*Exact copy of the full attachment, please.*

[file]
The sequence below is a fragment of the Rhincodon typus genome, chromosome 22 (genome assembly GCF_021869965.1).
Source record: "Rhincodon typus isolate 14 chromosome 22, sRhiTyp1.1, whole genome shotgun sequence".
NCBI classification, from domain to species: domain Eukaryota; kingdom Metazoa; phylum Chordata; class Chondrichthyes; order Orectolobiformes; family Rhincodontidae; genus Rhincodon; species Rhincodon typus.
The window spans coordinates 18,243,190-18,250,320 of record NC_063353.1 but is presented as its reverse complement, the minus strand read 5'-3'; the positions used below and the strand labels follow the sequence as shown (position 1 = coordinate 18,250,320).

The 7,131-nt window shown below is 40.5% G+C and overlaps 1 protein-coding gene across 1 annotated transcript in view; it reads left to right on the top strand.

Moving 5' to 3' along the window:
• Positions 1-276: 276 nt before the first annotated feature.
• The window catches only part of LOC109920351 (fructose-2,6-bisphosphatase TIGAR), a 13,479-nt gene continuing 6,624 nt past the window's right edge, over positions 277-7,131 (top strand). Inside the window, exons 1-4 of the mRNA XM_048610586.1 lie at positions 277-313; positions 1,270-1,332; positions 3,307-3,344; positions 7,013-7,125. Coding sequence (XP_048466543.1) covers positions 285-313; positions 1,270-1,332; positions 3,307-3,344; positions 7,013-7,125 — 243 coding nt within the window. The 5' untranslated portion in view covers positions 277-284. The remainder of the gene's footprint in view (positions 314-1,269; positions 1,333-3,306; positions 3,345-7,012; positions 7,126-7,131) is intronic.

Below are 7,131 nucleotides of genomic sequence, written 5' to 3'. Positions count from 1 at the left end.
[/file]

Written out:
The sequence below is a fragment of the Rhincodon typus genome, chromosome 22 (genome assembly GCF_021869965.1).
Source record: "Rhincodon typus isolate 14 chromosome 22, sRhiTyp1.1, whole genome shotgun sequence".
NCBI classification, from domain to species: domain Eukaryota; kingdom Metazoa; phylum Chordata; class Chondrichthyes; order Orectolobiformes; family Rhincodontidae; genus Rhincodon; species Rhincodon typus.
The window spans coordinates 18,243,190-18,250,320 of record NC_063353.1 but is presented as its reverse complement, the minus strand read 5'-3'; the positions used below and the strand labels follow the sequence as shown (position 1 = coordinate 18,250,320).

The 7,131-nt window shown below is 40.5% G+C and overlaps 1 protein-coding gene across 1 annotated transcript in view; it reads left to right on the top strand.

Moving 5' to 3' along the window:
• Positions 1-276: 276 nt before the first annotated feature.
• The window catches only part of LOC109920351 (fructose-2,6-bisphosphatase TIGAR), a 13,479-nt gene continuing 6,624 nt past the window's right edge, over positions 277-7,131 (top strand). Inside the window, exons 1-4 of the mRNA XM_048610586.1 lie at positions 277-313; positions 1,270-1,332; positions 3,307-3,344; positions 7,013-7,125. Coding sequence (XP_048466543.1) covers positions 285-313; positions 1,270-1,332; positions 3,307-3,344; positions 7,013-7,125 — 243 coding nt within the window. The 5' untranslated portion in view covers positions 277-284. The remainder of the gene's footprint in view (positions 314-1,269; positions 1,333-3,306; positions 3,345-7,012; positions 7,126-7,131) is intronic.

Below are 7,131 nucleotides of genomic sequence, written 5' to 3'. Positions count from 1 at the left end.